A nondescript wooden box filled with odds and ends sat in a corner of the work shed. “Perfect,” I said to myself. I dumped the contents on a shelf and returned home with it triumphantly. Rom nodded his head in approval as I handed the empty box to him.
“I’ll saw a hole at this end and nail the lid shut,” he said, as he dusted it with a rag.
I peeked into the plastic bucket to check on the three homeless owlet chicks. A dead Palmyra tree that had been their home had crashed to the ground in a freak thunderstorm that April morning.
Once Rom completed the box makeover, I stuffed it with debris from the old nest and placed the chicks inside. I climbed up the neem tree at whose base the Palmyra tree lay and strapped the box to a branch.
I ran up and down the stairs throughout the day, peering through windows to see if the parent spotted owlets returned. They were nowhere in sight. I began to doubt if this enterprise of providing alternate housing for the chicks would be successful. Maybe the nest box should have been strapped upside down, so the hole was on top. Maybe the parents would be spooked, since the nest was even closer to the house than the tree had been. Maybe I ought to have fed the chicks before putting them in the box. It was too late to do anything. Instead, I worried.
It was evening when I finally spied the diminutive parents preening themselves on a branch a foot away from the nest box. I ran downstairs with the happy tidings. But relief was short-lived.
The next morning, the three chicks lay dead below the tree. The box had no baby gate. Had I strapped it upside down, the chicks would not have fallen off. I felt guilty and stupid.
Having lost one brood, the owlets were likely to nest again. But there were no other old trees with ready-made cavities nearby. So I turned the box upside down, and strapped it to the same spot.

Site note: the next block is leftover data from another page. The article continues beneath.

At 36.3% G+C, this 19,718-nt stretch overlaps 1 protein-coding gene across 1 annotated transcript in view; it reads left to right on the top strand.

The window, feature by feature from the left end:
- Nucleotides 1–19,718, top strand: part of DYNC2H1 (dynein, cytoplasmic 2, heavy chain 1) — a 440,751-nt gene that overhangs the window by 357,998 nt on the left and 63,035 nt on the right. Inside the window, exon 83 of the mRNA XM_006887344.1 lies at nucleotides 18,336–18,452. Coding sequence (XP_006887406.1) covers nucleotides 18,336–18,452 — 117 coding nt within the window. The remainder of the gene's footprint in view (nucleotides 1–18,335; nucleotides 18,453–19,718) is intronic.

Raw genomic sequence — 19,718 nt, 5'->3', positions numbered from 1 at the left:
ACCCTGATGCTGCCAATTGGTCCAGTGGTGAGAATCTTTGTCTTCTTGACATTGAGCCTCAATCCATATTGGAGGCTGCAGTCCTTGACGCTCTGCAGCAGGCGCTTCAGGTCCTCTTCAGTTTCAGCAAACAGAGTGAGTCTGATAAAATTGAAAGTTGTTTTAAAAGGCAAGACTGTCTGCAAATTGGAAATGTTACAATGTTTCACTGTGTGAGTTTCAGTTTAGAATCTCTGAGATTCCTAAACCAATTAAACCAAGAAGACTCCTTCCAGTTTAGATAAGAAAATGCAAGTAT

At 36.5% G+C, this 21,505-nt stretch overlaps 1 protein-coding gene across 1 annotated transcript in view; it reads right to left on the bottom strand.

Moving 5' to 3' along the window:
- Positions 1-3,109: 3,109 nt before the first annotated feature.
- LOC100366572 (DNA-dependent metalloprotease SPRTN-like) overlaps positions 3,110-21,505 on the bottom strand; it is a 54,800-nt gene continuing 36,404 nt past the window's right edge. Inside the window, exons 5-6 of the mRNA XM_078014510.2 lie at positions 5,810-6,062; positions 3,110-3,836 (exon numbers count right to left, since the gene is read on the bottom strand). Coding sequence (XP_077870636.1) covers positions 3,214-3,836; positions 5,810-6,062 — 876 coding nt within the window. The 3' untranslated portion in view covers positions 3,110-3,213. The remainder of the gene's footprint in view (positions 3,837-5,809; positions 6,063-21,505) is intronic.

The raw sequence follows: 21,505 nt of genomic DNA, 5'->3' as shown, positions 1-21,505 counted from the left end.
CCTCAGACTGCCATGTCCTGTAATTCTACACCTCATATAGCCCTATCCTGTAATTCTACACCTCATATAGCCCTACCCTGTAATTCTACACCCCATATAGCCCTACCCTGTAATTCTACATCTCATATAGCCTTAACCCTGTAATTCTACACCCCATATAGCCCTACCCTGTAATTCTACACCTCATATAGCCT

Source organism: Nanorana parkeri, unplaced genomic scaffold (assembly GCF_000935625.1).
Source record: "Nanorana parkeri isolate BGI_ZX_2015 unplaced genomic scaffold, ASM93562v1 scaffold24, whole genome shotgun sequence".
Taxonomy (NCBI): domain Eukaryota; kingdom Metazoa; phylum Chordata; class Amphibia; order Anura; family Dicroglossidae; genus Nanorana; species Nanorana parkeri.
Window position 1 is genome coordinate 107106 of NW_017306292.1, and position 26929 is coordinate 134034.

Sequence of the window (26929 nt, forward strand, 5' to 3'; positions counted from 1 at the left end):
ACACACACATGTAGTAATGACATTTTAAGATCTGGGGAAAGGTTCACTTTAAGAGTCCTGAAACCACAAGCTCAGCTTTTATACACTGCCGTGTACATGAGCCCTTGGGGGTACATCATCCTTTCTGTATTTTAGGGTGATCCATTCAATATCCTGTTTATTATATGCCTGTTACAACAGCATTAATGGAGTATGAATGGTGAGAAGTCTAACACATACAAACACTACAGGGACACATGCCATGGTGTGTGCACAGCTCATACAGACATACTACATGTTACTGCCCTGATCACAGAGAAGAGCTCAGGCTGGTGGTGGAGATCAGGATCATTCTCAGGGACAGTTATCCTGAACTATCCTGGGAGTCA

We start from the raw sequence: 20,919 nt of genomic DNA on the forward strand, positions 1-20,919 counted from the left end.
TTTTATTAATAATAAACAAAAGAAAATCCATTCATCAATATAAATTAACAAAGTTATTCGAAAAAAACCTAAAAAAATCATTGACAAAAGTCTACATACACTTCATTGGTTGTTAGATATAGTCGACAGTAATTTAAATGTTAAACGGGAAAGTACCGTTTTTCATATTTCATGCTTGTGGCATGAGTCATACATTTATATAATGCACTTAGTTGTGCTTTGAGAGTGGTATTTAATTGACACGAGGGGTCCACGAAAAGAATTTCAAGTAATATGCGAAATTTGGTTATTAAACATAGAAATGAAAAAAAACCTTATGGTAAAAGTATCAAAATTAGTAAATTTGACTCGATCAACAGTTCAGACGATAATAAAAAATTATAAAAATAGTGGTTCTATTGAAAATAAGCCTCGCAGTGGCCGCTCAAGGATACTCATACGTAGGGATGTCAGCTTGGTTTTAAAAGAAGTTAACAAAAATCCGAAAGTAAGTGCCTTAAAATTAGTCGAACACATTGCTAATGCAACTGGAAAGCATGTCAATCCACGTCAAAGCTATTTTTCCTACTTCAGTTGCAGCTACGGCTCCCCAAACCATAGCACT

The owlets adopted the box within days. Sometimes, I’d look out the window and be taken aback by a pair of large yellow eyes glaring at me. A couple of weeks later, I heard one of the parents call from the nearby banyan tree, and a chorus of chirps responded from the nest box. “There are chicks, there are chicks,” I sang happily, guilt forgotten.
I looked in bird books to estimate the date of fledging. But in mid-May, a loud altercation erupted between the owlets and a pair of magpie-robins. The feisty intruders dive-bombed and harassed an owlet, while the chicks screamed from inside the box. The adult owlet fled. Later, I saw the magpie-robins dart in and out of the nest box. What had happened to the owlet babies? Magpie-robins aren’t known to kill chicks, but the absolute silence from the nest box made my stomach feel hollow with dread.
I climbed the tree and peeked inside the box. It was empty: no eggs, eggshells, or chicks, dead or alive. Did I imagine the chicks calling? The only reasonable explanation I can offer is: The chirps were not made by chicks, but by mama owlet who may have been readying the box to lay her eggs.
Ownership of the box hasn’t been resolved at the time of writing. At night, the owlets announce their possession of it, and at daybreak, the magpie-robins occupy it and sing melodiously in victory.
Meanwhile, I’m still looking for another box to put the stuff I emptied on the shelf. I don’t know the antecedents of the dusty old box. Until a few weeks ago, I hadn’t noticed its existence, and now it is at the centre of a property dispute between two species.